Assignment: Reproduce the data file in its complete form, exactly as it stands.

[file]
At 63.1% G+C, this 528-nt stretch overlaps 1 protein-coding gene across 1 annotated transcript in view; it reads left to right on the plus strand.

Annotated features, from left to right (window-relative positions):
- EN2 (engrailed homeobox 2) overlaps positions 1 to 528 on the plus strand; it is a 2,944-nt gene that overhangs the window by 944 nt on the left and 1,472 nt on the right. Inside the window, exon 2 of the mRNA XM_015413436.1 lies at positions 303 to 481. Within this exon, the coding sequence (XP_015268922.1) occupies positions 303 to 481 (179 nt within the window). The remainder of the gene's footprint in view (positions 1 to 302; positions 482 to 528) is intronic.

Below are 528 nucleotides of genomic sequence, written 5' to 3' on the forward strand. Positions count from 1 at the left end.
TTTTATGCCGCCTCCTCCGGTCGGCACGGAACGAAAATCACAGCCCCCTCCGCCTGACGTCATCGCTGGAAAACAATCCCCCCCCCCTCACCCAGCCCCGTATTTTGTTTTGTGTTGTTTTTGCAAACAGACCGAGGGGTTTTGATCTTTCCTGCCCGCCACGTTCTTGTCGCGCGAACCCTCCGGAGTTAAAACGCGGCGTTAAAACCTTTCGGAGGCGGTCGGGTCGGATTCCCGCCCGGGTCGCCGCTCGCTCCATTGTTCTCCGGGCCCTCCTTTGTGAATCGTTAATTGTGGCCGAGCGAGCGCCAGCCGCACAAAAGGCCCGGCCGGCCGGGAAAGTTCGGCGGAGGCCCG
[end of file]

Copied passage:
At 63.1% G+C, this 528-nt stretch overlaps 1 protein-coding gene across 1 annotated transcript in view; it reads left to right on the plus strand.

Annotated features, from left to right (window-relative positions):
- EN2 (engrailed homeobox 2) overlaps positions 1 to 528 on the plus strand; it is a 2,944-nt gene that overhangs the window by 944 nt on the left and 1,472 nt on the right. Inside the window, exon 2 of the mRNA XM_015413436.1 lies at positions 303 to 481. Within this exon, the coding sequence (XP_015268922.1) occupies positions 303 to 481 (179 nt within the window). The remainder of the gene's footprint in view (positions 1 to 302; positions 482 to 528) is intronic.

Below are 528 nucleotides of genomic sequence, written 5' to 3' on the forward strand. Positions count from 1 at the left end.
TTTTATGCCGCCTCCTCCGGTCGGCACGGAACGAAAATCACAGCCCCCTCCGCCTGACGTCATCGCTGGAAAACAATCCCCCCCCCCTCACCCAGCCCCGTATTTTGTTTTGTGTTGTTTTTGCAAACAGACCGAGGGGTTTTGATCTTTCCTGCCCGCCACGTTCTTGTCGCGCGAACCCTCCGGAGTTAAAACGCGGCGTTAAAACCTTTCGGAGGCGGTCGGGTCGGATTCCCGCCCGGGTCGCCGCTCGCTCCATTGTTCTCCGGGCCCTCCTTTGTGAATCGTTAATTGTGGCCGAGCGAGCGCCAGCCGCACAAAAGGCCCGGCCGGCCGGGAAAGTTCGGCGGAGGCCCG